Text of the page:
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The stinkin' sewer assessment

January 22nd, 2013 at 06:51 am

In the very first year of homeownership, I was blessed to receive word from our friendly tax assessors of a mandatory $9,900 loan I would need to assume to help pay for our town's sewer treatment plant. Now I've been told often that I'm full of s***, but I'm not sure I generate $9,900 worth of s***, personally. But I didn't have much say in the matter.

It was a 20-year loan at 2% interest.

Each year, I'm faced with the unhappy annual tab. With interest, it comes to $605.48. There are no installment payments.

When you work p/t, for peanuts, a bill like this looms large. Now that I paid off the mortgage last summer, this ridiculous bill, plus the quarterly sewer usage fees, represented my fifth highest expense in 2012. (See, if I didn't religiously track all my expenses, all year long, I'd never know that.)

So now I'm toying with the idea of paying the darn thing off early. Doing so has its pros and cons.

Each year I pay $68 in interest. I called the assessor's office this morning and was told that under the current payment schedule, the loan wouldn't be paid off until 2018, 6 years from now. If I pay it all off now,early, the payoff amount would be $2,896. If I pay it off now, I save myself $68 a year x 6 years = $408.

However, if I wound up selling my house sometime within the next 6 years, I would have wasted some of that money since the loan goes with the house and under normal circumstances, whatever outstanding balance on the loan remained would be passed on to the new homeowner.

I think there's a pretty good chance I'll move within the next 6 years. I talk about wanting to downsize/reduce my expenses often. Yet talking about moving and doing so are two different things, and the thought of all the work required (not to mention, money) to get this house ready for market is, quite frankly, overwhelming when you consider it's all on me. And I have no spare change to make needed repairs right now when I know I'll be coming up short on just the usual monthly bills now that my unemployment benefits have gone the way of the dodo bird.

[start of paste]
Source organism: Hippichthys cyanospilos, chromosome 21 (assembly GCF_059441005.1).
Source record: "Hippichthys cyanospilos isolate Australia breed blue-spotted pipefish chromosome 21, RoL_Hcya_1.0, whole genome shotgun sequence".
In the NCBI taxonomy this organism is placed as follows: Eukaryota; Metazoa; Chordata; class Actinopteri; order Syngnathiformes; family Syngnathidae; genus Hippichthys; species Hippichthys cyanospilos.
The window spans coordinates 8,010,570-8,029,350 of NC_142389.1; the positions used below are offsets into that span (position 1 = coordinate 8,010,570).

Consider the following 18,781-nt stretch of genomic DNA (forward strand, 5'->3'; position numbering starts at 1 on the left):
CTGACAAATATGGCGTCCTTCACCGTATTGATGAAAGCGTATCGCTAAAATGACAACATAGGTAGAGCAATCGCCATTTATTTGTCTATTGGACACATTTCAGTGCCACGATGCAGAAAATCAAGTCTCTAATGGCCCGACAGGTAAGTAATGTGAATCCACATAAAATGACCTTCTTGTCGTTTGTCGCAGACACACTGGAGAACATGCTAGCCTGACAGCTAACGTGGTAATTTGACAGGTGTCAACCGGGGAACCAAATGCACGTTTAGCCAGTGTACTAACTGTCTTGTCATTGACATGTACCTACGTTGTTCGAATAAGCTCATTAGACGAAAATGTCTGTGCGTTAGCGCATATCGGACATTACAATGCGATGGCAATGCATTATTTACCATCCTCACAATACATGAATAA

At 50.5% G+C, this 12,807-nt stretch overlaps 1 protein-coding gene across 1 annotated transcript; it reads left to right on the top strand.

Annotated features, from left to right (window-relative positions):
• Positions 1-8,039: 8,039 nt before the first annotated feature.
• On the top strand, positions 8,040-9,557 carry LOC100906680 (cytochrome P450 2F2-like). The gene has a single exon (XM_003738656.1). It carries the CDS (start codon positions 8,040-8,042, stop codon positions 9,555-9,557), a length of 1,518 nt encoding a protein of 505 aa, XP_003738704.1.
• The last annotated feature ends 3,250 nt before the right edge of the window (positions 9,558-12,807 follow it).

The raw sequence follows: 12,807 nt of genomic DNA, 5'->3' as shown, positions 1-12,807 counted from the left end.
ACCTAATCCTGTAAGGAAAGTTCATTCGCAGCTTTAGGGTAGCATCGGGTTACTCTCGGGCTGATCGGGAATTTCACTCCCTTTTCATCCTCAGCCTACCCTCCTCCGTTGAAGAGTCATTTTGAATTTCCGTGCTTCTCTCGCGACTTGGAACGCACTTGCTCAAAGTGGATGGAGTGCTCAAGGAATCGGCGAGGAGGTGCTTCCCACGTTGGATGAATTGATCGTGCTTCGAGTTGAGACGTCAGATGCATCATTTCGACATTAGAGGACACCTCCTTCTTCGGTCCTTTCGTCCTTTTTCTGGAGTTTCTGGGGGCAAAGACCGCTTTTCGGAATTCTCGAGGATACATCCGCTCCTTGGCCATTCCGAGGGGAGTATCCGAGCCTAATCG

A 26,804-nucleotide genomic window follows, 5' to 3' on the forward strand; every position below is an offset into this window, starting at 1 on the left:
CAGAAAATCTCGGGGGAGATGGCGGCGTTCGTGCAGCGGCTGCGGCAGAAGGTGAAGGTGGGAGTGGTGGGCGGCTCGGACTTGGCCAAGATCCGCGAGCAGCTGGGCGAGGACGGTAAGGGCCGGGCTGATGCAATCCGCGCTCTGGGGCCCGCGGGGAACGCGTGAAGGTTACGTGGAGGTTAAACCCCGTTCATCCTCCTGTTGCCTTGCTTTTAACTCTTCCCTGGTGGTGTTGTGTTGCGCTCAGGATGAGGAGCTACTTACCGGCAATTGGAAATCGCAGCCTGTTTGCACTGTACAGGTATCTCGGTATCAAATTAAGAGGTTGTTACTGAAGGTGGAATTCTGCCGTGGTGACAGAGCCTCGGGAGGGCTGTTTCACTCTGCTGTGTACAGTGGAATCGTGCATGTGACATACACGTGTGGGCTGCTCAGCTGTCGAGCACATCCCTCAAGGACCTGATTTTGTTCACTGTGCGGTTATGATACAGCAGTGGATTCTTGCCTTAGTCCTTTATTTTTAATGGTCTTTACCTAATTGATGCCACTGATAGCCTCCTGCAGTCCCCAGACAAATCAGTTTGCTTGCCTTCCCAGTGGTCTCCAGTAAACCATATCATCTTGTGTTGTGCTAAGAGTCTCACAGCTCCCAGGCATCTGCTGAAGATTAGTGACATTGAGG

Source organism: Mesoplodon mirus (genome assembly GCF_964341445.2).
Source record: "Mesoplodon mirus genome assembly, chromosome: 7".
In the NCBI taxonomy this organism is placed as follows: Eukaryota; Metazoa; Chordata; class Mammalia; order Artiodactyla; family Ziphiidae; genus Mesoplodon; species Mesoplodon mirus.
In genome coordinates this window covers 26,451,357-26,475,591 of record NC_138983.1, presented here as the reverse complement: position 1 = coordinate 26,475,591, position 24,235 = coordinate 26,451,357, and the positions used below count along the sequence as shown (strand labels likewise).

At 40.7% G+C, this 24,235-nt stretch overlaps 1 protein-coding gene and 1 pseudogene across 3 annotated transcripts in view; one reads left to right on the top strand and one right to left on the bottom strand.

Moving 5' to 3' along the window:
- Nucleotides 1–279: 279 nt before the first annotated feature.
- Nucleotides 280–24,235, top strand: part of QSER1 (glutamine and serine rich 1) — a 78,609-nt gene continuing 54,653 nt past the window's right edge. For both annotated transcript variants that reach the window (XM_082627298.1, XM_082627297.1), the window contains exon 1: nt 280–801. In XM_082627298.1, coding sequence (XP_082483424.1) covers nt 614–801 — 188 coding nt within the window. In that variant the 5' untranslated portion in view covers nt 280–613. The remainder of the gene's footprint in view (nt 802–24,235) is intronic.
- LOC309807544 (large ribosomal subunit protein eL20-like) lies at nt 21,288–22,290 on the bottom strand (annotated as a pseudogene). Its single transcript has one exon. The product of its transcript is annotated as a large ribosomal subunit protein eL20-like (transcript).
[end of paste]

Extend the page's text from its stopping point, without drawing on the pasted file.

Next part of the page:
I'm still strongly leaning toward paying off the loan anyway. What do you think? Right now, as I look at my 2012 ranked expenses, it bothers me a great deal that "Sewers (usage/loan)" comes in the #5 spot, behind 1. COBRA, 2. property taxes/mortgage, 3. food and 4. heating oil.

It means I have to set aside $62 a month just to cover the sewer bill. If I pay off the loan, only the usage charge would remain, and that would come to about $11 a month.

I don't know, maybe this is all psychological. Pay it off now to improve my outlook now, as money's tighter than ever before, but face the possibility of losing a thousand dollars or so if I move sometime before 2018.

And while the $12,000 or so I've somehow managed to build up in my checking account and online emergency fund earn 0% and 1% interest, respectively, I think I shouldn't touch that since I'll likely be withdrawing slowly from that just to pay routine bills in coming months.

I would just cash out a portion of my taxable international mutual fund to pay for the sewer loan. This fund had a pretty good run in 2012....Hmmm.

5 Responses to “The stinkin' sewer assessment”

  1. Mary Says:

    I always hate when someone else dictates how I HAVE to spend my money. Sorry you have had this situation happen. Should you sell your property in the future, would there be a way to "pro-rate" your early payment so that the new owner assumes the value of the loan even though you paid it off early? If not, I would probably just stick that money away and make the yearly payment. The thought of losing thousands of dollars has never held much appeal to me. Even though you may not like the looks of the expense on your spreadsheet, at 2% interest rate, I would see if I could find a better return on that money without the risk of losing it if paid off early. Good luck with whatever your decision you make.

  2. CB in the City Says:

    What a crappy bill. Smile I know you have talked quite a bit about finding a condo, so my guess is that you will make the move in the not too far future. I think I would just stick to paying annually, as tempting as it is to get rid of a big bill.

  3. LuckyRobin Says:

    There is always this to consider: A buyer may not want to assume that loan and it could be a sticking point for the sale anyway. I mean, if I was trying to choose between two houses and one had me assuming a liability like that and the other didn't, I'd either request it be paid off by the owner before I would take ownership or that they lower the sale price of the home accordingly or I'd go with the house that didn't have that liability.

  4. latestart Says:

    I agree with LuckyRobin. You could have an advantage over the next house if there is no loan to payback or you maybe required to place the amount of the loan in an escrow account to be taken out of your proceeds.

  5. Jerry Says:

    Ten grand? That is a heavy load to bear and it would lead to a sticking point for a LOT of people, not just you. I hope that you are able to move soon and have some insurance of putting this municipality in your rear view mirror permanently. Good luck!
    Jerry

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